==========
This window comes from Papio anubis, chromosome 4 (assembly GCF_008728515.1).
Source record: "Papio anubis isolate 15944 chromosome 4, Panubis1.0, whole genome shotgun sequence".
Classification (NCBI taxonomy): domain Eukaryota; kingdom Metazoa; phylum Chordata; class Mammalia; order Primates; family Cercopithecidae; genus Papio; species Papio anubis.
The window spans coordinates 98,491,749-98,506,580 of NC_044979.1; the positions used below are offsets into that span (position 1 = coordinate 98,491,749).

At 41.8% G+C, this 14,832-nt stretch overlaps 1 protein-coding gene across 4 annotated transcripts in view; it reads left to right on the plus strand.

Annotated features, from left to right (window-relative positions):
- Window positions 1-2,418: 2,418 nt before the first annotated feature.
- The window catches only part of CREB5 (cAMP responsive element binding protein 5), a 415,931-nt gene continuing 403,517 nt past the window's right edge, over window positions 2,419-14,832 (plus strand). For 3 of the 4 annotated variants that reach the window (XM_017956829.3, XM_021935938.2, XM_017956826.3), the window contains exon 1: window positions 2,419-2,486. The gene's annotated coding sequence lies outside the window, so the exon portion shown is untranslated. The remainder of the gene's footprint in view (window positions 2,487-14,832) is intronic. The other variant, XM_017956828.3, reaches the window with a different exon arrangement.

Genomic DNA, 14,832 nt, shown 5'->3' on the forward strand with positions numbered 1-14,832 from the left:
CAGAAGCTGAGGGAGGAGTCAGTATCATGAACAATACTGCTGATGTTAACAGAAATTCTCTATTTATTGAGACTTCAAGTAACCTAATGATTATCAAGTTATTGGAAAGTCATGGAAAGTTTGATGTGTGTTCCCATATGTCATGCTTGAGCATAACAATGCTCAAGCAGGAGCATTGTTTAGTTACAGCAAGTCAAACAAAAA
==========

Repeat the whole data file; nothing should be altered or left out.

This window comes from Papio anubis, chromosome 4 (assembly GCF_008728515.1).
Source record: "Papio anubis isolate 15944 chromosome 4, Panubis1.0, whole genome shotgun sequence".
Classification (NCBI taxonomy): domain Eukaryota; kingdom Metazoa; phylum Chordata; class Mammalia; order Primates; family Cercopithecidae; genus Papio; species Papio anubis.
The window spans coordinates 98,491,749-98,506,580 of NC_044979.1; the positions used below are offsets into that span (position 1 = coordinate 98,491,749).

At 41.8% G+C, this 14,832-nt stretch overlaps 1 protein-coding gene across 4 annotated transcripts in view; it reads left to right on the plus strand.

Annotated features, from left to right (window-relative positions):
- Window positions 1-2,418: 2,418 nt before the first annotated feature.
- The window catches only part of CREB5 (cAMP responsive element binding protein 5), a 415,931-nt gene continuing 403,517 nt past the window's right edge, over window positions 2,419-14,832 (plus strand). For 3 of the 4 annotated variants that reach the window (XM_017956829.3, XM_021935938.2, XM_017956826.3), the window contains exon 1: window positions 2,419-2,486. The gene's annotated coding sequence lies outside the window, so the exon portion shown is untranslated. The remainder of the gene's footprint in view (window positions 2,487-14,832) is intronic. The other variant, XM_017956828.3, reaches the window with a different exon arrangement.

Genomic DNA, 14,832 nt, shown 5'->3' on the forward strand with positions numbered 1-14,832 from the left:
CAGAAGCTGAGGGAGGAGTCAGTATCATGAACAATACTGCTGATGTTAACAGAAATTCTCTATTTATTGAGACTTCAAGTAACCTAATGATTATCAAGTTATTGGAAAGTCATGGAAAGTTTGATGTGTGTTCCCATATGTCATGCTTGAGCATAACAATGCTCAAGCAGGAGCATTGTTTAGTTACAGCAAGTCAAACAAAAA